Conservation easements can take various forms, the key being that they essentially prohibit any kind of development. In some instances, such as Foreman’s example, the land may be used agriculturally for the lifetime of the farmer or rancher, then become a conservation area. Other arrangements simply prohibit future human use other than farming or ranching, eliminating development value but keeping the property private until some advocacy group or government agency sees it as vital to the cause. Usually, the owner at least has to agree to develop wildlife habitat on the private land, setting the stage to call for further “preservation.” All such easement arrangements are subject to legal challenges by interested parties trying to upset the agreement one way or another, be they heirs or conservation organizations.

Bennett tells Insight that conservation easements are a major part of the Wildlands plan. As he sees the process, it’s almost diabolical. Government, acting on behalf of environmental zealots, puts economic pressure on rural communities through restrictions on logging, ranching, mining and farming. “As the economic opportunities decline to the point that it is impossible to make a living, a conservation easement or even donation of land for some kind of tax credit may make sense to a landowner,” he says.

LaGrasse agrees. Speaking of those who convey title to land trusts, she says landowners often believe - or often are led to believe - that land will remain in agricultural use and will not fall into government hands. “But land trusts acquire land mainly with the specific purpose of reselling it to the government rather than holding the title themselves to keep the land as a private preserve,” she maintains. “And they often make fabulous profits when the land is rolled over to the government.”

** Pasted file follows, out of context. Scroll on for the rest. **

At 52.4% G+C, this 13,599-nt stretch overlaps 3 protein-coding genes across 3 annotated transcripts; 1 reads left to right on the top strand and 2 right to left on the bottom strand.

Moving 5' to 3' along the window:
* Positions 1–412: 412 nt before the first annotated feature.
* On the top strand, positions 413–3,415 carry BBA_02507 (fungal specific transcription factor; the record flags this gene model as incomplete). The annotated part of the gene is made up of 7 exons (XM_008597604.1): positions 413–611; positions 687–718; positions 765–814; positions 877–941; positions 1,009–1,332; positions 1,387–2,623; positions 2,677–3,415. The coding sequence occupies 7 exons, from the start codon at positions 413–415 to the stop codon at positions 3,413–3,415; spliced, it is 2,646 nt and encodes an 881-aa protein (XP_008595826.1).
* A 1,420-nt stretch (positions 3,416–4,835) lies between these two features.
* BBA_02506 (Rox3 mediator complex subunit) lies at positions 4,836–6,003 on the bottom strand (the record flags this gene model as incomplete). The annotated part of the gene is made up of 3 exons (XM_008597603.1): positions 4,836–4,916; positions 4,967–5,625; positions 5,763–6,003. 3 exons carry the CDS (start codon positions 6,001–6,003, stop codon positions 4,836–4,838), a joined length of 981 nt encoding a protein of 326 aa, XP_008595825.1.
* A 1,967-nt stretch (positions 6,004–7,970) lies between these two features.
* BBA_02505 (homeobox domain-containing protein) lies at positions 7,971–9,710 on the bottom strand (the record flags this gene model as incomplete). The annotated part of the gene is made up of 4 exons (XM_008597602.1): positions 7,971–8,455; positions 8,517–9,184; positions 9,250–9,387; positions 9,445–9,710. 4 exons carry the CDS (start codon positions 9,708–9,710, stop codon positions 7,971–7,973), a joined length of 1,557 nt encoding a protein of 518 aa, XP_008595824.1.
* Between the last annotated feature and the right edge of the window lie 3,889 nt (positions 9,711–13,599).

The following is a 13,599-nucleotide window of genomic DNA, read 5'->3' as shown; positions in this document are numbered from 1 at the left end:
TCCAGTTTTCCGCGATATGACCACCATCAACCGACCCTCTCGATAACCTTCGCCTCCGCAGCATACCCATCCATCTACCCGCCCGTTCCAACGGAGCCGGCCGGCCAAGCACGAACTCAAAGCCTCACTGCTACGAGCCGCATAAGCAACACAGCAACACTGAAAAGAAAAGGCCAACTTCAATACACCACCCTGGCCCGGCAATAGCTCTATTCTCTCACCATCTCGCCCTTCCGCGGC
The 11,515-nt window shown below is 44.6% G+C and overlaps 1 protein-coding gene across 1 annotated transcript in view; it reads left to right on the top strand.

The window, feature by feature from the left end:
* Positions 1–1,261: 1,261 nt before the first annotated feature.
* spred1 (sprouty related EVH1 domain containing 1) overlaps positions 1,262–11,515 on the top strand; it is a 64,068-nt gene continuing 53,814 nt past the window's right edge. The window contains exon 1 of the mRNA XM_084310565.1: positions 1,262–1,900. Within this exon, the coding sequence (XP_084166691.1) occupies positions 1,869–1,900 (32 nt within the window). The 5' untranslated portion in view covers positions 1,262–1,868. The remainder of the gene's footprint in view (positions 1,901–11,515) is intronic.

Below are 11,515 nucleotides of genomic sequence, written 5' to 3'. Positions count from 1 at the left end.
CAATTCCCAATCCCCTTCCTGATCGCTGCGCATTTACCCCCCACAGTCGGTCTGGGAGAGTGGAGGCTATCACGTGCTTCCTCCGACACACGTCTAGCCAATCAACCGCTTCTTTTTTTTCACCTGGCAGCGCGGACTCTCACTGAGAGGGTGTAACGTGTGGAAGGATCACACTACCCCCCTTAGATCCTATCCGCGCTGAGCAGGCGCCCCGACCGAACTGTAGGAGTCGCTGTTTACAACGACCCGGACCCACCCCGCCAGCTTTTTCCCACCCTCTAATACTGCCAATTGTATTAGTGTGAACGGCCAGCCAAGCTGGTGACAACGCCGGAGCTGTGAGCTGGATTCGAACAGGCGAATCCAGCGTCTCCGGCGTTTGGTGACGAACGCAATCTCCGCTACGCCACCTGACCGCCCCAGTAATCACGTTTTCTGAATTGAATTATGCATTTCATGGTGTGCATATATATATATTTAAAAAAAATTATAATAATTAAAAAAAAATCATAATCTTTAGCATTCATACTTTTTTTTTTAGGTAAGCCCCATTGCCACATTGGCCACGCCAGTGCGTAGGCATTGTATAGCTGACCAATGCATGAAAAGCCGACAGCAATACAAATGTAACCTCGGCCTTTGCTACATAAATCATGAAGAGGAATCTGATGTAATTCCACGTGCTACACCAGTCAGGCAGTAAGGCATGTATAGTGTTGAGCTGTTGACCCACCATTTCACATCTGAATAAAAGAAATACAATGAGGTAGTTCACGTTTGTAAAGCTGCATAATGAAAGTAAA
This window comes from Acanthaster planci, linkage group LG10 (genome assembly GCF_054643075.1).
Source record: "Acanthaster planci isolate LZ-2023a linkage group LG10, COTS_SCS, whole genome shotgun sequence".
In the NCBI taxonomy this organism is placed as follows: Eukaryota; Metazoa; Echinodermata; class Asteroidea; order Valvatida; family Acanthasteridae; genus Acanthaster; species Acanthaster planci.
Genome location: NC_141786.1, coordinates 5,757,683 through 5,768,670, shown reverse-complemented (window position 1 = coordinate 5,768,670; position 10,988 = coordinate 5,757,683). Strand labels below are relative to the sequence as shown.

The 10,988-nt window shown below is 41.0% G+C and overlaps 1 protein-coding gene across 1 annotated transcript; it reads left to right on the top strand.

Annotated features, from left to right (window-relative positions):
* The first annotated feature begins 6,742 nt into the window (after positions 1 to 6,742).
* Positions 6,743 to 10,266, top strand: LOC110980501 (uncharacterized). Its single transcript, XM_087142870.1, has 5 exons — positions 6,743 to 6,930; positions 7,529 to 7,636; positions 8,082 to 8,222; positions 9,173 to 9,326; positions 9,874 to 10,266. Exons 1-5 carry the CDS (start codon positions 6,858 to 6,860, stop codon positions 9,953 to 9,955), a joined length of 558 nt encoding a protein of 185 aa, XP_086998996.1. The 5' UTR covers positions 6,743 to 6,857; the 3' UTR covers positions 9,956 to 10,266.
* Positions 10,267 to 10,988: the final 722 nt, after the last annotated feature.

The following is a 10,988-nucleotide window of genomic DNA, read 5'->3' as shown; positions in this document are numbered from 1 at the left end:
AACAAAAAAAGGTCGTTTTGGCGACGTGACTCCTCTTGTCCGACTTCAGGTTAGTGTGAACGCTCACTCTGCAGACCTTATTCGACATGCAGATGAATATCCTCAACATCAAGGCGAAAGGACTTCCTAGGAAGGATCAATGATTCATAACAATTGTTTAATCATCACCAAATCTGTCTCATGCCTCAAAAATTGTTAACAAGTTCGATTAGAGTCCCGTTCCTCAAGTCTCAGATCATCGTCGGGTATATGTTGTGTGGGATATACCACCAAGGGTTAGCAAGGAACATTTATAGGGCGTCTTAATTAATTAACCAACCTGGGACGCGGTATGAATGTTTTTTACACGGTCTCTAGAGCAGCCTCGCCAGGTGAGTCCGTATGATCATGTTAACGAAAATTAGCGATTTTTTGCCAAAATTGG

Transactions monitored by her group included markups of 22 percent to 155 percent in sales of trust lands to government, with profits of as much as $5 million. Critics say acquisitions of easements or properties in their entireties promise to become a more common practice with passage last year of a modified version of the Conservation and Reinvestment Act (CARA). It created a huge federal slush fund for park purchases and maintenance. With bipartisan support in Congress and the backing of major environmental groups, a full-fledged, fully funded CARA stands a good chance of getting through this year.

Foreman has his own spin on property rights, which he is trying to abrogate, attacking “so-called conservatives today who prattle on about property rights without any sense of responsibility. With rights come responsibilities and accountability.” His is an umbrella organization for more than 30 regional environmental groups that have adopted his terms, polemics and goals as their own.

Because its headquarters is in Tucson, Ariz., many who are aware of the Wildlands effort mistakenly believe it is limited to the West. Instead, there are active groups and plans from Maine to Florida.